Paralyzed rat walking (via EPFL)
Researchers at the Swiss Federal Institute of Technology have successfully restored an astonishing amount of voluntary movements to rats paralyzed by spinal cord injuries. Grégoire Courtine and his team used a mix of chemicals, electrical stimulation, and robot assisted rehabilitation to allow rats to walk on their hind legs and even up stairs to fetch a treat. The recent studies give people paralyzed by spinal cord injuries a hope that they may one day walk again.
Spinal injuries causing paralysis destroy the nerve fibers or axons in our spinal cord. In adults, these nerves do not re-grow causing the injuries to become a lifelong disability. Past attempts at treatments included using stem cells to promote re-growth and similar therapies, but a successful treatment has remained elusive.
Courtine's team decided to try an alternative method to restoring the rats lower body movements. Based on a critical observation that most spinal cord injuries to do not sever the spine completely, only the nerves, they decided to try and bypass the disconnected nerves by using the remaining connected tissue. For about 30 minutes a day the researchers began the rehab process by injecting the rats with chemicals that improve the function of neural circuits in the spine associated with leg movements. In addition, the area was stimulated with electrodes which send an ongoing signal to nerves which control leg movements. That rats were also fitted with a robotic harness with the sole purpose of keeping the rats up on their hind legs and preventing them from falling down. With a chocolate treat at the end of the path to motivate rats to move, the rats slowly began taking small steps toward the treat. After four to six weeks the little guys began to move on their own to fetch treats.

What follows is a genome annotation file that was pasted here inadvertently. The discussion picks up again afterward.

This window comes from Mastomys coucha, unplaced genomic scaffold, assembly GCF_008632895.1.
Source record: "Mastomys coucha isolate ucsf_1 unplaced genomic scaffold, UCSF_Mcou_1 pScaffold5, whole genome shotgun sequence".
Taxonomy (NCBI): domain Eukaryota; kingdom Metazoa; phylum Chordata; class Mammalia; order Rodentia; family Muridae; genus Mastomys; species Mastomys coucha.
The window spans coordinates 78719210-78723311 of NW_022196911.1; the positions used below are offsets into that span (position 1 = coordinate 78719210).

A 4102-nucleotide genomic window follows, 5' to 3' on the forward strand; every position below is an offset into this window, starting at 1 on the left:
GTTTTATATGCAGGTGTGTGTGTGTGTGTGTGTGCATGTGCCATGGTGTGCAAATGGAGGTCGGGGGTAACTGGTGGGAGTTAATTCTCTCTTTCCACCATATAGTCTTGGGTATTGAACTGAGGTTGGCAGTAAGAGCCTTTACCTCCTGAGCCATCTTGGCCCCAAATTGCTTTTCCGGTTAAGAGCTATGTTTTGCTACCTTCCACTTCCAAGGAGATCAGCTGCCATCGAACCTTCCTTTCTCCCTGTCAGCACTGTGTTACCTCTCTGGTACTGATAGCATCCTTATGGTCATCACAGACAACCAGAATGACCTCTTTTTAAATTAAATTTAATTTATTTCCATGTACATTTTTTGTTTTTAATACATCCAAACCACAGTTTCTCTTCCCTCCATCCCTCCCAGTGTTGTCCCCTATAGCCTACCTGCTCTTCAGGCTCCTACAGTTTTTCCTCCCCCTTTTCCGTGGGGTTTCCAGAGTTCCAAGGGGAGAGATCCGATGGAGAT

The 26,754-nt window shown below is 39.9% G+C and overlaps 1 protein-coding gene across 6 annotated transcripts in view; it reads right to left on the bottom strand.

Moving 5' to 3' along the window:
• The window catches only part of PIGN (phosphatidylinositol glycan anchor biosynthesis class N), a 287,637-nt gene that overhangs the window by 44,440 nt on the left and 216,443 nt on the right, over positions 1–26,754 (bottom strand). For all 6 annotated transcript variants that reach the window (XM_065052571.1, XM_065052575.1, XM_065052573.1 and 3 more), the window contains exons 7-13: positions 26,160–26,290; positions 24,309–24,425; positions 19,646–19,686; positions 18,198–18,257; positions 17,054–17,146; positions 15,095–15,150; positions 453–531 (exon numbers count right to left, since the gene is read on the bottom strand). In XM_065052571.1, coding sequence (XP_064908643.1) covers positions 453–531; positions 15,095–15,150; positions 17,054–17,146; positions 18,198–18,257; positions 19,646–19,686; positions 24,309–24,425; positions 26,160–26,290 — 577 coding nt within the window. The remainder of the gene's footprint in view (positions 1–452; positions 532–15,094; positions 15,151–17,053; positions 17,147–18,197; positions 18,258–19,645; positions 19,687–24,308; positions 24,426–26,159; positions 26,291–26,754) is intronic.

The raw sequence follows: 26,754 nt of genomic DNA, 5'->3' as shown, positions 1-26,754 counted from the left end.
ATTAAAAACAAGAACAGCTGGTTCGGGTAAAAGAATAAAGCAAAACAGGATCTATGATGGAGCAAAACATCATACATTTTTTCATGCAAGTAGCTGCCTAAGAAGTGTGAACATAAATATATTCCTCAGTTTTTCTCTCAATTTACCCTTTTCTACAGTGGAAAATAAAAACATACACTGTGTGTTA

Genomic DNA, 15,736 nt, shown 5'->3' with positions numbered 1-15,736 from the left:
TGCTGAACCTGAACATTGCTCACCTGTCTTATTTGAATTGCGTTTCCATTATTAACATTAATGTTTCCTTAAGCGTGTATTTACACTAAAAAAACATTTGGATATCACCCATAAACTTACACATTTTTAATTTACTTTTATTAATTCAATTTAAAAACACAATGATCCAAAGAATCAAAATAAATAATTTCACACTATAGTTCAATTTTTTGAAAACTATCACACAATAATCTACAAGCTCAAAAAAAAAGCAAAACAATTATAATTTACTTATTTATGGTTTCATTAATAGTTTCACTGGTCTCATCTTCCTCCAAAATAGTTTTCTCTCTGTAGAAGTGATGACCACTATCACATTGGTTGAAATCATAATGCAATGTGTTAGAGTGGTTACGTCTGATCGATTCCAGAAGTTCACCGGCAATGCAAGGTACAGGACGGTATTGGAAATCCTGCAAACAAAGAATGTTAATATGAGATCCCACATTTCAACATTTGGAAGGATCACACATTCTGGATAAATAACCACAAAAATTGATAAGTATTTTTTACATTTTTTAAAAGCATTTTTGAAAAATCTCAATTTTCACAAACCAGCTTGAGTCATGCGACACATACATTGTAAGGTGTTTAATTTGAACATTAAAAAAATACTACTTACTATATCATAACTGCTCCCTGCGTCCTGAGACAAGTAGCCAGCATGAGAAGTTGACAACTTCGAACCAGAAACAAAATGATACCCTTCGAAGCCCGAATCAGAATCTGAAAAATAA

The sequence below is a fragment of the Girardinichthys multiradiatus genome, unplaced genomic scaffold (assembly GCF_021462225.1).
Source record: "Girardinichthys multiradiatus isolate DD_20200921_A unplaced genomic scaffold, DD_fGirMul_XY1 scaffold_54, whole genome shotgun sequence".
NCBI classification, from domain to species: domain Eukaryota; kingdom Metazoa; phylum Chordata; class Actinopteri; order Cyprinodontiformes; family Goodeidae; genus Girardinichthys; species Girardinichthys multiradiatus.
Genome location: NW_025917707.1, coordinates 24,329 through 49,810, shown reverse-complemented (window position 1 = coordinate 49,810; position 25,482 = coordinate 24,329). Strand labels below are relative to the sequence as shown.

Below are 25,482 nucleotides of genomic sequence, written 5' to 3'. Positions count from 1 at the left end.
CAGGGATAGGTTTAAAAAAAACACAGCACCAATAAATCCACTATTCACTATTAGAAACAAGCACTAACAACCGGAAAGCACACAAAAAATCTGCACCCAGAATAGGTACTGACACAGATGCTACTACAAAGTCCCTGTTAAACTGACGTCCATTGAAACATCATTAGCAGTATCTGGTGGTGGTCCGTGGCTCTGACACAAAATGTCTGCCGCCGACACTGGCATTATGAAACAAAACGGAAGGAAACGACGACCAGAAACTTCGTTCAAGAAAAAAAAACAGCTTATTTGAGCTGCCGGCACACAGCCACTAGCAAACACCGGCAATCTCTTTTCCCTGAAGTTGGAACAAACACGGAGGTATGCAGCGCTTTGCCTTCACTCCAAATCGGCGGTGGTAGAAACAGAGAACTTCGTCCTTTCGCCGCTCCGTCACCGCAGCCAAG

Courtine hopes to begin human treatment research with the next two years. However, the study will have limitations such as the spinal cord cannot be completely disconnected. The electrical and chemical treatment to the rats provides very encouraging evidence that we may one day have a method to restore paralyzed victims lower body movements.